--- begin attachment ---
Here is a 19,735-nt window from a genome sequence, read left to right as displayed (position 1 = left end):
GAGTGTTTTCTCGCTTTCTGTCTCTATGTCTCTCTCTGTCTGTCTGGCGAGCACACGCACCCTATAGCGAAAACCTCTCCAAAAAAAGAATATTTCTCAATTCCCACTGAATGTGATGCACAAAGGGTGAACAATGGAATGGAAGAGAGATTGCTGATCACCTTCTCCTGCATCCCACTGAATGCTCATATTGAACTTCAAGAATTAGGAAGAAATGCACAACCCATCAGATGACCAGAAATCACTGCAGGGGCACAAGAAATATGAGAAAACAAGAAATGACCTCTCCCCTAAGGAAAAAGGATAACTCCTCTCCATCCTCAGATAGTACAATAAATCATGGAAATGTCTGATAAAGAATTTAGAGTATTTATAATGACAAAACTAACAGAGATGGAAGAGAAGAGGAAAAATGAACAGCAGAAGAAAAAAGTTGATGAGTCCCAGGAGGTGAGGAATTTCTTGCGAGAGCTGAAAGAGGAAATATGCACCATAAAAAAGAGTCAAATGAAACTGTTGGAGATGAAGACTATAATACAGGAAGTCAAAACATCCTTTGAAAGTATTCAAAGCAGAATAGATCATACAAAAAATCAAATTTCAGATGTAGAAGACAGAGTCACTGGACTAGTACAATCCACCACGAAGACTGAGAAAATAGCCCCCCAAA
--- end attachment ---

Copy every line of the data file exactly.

Here is a 19,735-nt window from a genome sequence, read left to right as displayed (position 1 = left end):
GAGTGTTTTCTCGCTTTCTGTCTCTATGTCTCTCTCTGTCTGTCTGGCGAGCACACGCACCCTATAGCGAAAACCTCTCCAAAAAAAGAATATTTCTCAATTCCCACTGAATGTGATGCACAAAGGGTGAACAATGGAATGGAAGAGAGATTGCTGATCACCTTCTCCTGCATCCCACTGAATGCTCATATTGAACTTCAAGAATTAGGAAGAAATGCACAACCCATCAGATGACCAGAAATCACTGCAGGGGCACAAGAAATATGAGAAAACAAGAAATGACCTCTCCCCTAAGGAAAAAGGATAACTCCTCTCCATCCTCAGATAGTACAATAAATCATGGAAATGTCTGATAAAGAATTTAGAGTATTTATAATGACAAAACTAACAGAGATGGAAGAGAAGAGGAAAAATGAACAGCAGAAGAAAAAAGTTGATGAGTCCCAGGAGGTGAGGAATTTCTTGCGAGAGCTGAAAGAGGAAATATGCACCATAAAAAAGAGTCAAATGAAACTGTTGGAGATGAAGACTATAATACAGGAAGTCAAAACATCCTTTGAAAGTATTCAAAGCAGAATAGATCATACAAAAAATCAAATTTCAGATGTAGAAGACAGAGTCACTGGACTAGTACAATCCACCACGAAGACTGAGAAAATAGCCCCCCAAA